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‘They are justifiably scared’: Transgender patients sue medical center for handing over confidential records to state officials


FILE – Vanderbilt University Medical Center in Nashville, Tenn., is pictured on July 16, 2013 (AP Photo/Mark Humphrey, File). Inset: Tennessee Attorney General Jonathan Skrmetti (via Tennessee government website).

Two transgender patients filed a class action lawsuit against a hospital Monday alleging that the medical center participated in a targeted campaign against transgender patients by the state of Tennessee.

The plaintiffs say that Vanderbilt University Medical Center (VUMC) knew that Tennessee Attorney General Jonathan Skrmetti purported to investigate medical billing fraud while intending all along to single out transgender patients for harassment — and that the health system took active part in trampling its patients’ privacy rights.

The anonymous plaintiffs say VUMC violated state and federal privacy laws by sharing the medical records of over 100 patients with Skrmetti’s office in response to a “wildly overbroad” records request. Thereafter, the hospital notified those patients about the sharing of their data. As a result, the plaintiffs say they now face “significant threats of harassment, harm, and bodily injury from being transgender or perceived as transgender.”

Per the complaint:

Plaintiffs and the Proposed Class guard their health information and only wish to disclose it to trusted individuals that they know will not harass them. In Tennessee, transgender individuals and those perceived as transgender like the Plaintiffs and the Proposed Class face significant threats of harassment, harm, and bodily injury from being transgender or perceived as transgender. As discussed more fully below, a significant percentage of transgender individuals and those perceived as transgender experience high rates of discrimination, harassment, and violence. In the climate of hostility in Tennessee, transgender individuals and those perceived as transgender are leaving the state in order to feel safe and secure. They are justifiably scared.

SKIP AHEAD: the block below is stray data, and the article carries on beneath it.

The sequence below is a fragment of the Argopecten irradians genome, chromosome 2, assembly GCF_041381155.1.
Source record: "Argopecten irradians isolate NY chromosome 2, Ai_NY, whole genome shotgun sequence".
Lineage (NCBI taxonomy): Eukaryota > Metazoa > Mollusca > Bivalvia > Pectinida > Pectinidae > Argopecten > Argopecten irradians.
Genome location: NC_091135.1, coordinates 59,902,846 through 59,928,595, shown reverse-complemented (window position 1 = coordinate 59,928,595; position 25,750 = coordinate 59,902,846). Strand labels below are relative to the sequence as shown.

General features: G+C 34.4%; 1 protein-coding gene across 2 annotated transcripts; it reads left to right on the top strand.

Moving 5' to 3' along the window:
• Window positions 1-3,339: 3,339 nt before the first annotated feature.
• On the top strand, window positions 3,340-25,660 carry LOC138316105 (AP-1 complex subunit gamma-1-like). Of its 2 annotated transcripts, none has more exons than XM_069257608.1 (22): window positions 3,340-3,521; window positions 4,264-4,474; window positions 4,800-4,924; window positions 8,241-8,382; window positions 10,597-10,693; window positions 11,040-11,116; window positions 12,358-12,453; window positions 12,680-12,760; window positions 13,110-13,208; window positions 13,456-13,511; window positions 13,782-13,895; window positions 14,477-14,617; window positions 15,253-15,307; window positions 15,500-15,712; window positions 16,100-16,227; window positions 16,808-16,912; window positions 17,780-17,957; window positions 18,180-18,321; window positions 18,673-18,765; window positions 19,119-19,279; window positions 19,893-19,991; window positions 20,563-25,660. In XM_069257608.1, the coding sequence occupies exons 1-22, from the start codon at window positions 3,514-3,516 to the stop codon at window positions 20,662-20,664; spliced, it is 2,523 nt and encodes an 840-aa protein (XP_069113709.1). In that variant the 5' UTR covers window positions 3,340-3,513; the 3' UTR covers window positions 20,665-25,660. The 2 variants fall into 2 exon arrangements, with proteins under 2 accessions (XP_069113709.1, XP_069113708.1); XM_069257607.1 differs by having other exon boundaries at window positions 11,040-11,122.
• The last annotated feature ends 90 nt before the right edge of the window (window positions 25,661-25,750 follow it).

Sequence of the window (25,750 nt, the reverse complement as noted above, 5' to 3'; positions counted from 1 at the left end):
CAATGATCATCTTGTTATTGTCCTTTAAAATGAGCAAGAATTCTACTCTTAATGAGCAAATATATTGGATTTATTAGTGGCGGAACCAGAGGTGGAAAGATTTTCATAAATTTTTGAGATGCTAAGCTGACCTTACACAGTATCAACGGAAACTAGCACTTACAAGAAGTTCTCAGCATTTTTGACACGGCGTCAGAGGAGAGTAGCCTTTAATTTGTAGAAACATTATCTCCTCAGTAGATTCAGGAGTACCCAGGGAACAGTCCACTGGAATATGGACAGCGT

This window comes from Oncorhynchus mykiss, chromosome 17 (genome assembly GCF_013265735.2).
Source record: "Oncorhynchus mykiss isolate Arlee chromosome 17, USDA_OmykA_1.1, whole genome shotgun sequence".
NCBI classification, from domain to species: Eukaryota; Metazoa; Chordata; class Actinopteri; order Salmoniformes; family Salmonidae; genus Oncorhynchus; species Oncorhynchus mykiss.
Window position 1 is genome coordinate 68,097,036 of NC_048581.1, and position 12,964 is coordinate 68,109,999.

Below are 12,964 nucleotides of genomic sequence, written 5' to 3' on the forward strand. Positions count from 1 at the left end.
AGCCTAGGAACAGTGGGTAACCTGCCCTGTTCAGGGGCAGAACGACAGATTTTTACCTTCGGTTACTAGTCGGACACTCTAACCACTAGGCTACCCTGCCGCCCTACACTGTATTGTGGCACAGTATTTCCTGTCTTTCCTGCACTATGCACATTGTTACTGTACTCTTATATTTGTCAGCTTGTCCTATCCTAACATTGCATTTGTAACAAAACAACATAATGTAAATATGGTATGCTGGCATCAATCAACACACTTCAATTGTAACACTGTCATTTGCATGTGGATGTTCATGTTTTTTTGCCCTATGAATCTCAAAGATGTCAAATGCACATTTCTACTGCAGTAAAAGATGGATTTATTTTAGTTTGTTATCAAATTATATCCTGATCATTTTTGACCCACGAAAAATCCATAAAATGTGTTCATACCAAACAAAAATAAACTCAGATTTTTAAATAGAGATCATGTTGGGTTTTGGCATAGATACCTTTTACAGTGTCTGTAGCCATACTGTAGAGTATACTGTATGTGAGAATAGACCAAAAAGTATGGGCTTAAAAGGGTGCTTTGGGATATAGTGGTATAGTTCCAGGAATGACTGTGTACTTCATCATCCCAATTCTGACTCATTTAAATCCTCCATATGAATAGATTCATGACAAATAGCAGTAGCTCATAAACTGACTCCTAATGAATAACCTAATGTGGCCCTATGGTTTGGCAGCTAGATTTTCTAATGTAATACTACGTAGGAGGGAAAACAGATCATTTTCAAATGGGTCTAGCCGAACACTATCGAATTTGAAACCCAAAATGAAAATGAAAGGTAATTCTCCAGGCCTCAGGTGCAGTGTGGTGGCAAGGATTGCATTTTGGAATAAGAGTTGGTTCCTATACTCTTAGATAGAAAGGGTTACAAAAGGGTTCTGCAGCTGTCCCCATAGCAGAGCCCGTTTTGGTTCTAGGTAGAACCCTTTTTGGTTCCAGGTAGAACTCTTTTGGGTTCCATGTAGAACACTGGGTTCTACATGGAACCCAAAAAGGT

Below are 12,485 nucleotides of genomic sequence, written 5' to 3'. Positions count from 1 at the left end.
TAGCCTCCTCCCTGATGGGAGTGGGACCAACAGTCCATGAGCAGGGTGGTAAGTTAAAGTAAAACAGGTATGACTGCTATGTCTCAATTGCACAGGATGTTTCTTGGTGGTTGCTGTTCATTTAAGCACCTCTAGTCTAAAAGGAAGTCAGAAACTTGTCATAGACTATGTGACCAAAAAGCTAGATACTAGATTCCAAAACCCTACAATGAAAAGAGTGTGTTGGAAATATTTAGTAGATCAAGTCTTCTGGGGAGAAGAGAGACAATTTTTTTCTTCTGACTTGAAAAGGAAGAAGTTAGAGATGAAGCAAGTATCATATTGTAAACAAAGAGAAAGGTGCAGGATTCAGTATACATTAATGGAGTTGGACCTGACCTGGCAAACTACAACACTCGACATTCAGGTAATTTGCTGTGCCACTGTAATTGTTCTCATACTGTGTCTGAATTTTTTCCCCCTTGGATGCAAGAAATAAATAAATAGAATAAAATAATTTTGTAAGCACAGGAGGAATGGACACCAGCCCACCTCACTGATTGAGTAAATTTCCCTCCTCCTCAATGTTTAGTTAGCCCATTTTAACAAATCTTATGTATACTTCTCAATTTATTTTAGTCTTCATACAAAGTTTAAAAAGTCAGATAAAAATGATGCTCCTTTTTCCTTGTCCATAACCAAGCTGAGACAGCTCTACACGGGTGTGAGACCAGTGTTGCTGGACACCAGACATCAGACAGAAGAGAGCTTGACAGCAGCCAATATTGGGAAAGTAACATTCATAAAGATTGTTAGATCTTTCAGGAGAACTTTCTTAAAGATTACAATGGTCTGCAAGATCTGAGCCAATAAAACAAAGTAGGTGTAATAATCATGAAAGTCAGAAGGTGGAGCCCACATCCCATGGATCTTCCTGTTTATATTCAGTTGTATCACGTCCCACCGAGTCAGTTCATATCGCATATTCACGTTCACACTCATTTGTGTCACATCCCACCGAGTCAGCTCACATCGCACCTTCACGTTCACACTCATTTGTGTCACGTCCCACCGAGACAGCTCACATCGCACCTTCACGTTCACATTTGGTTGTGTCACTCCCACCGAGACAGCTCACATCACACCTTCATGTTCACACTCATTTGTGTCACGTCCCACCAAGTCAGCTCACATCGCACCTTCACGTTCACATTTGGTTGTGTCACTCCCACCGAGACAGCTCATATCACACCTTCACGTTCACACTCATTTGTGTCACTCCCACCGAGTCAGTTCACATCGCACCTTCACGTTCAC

Skrmetti’s office denied any hostility toward the transgender community and said the document request had been merely a routine part of a “run of the mill” fraud investigation.

Tennessee has enacted some of the country’s most restrictive laws affecting transgender people. From laws withholding funds from public schools that allow transgender children to participate in sports, to laws banning transgender people from using bathrooms that comport with their gender identities, to bans of gender-affirming care for transgender minors, the Tennessee legislature has placed itself at the forefront of a conservative agenda with respect to treatment of transgender people.

According to the complaint, it is not only the legislature that has exhibited outright hostility toward the transgender community, but Skrmetti himself as well. The court filing noted Skrmetti’s praise of a bill “that would define sex as an ‘immutable’ characteristic” and his creation of a $2.5 million “strategic litigation unit” comprising 10 attorneys meant to focus on “proactive litigation” around such policies.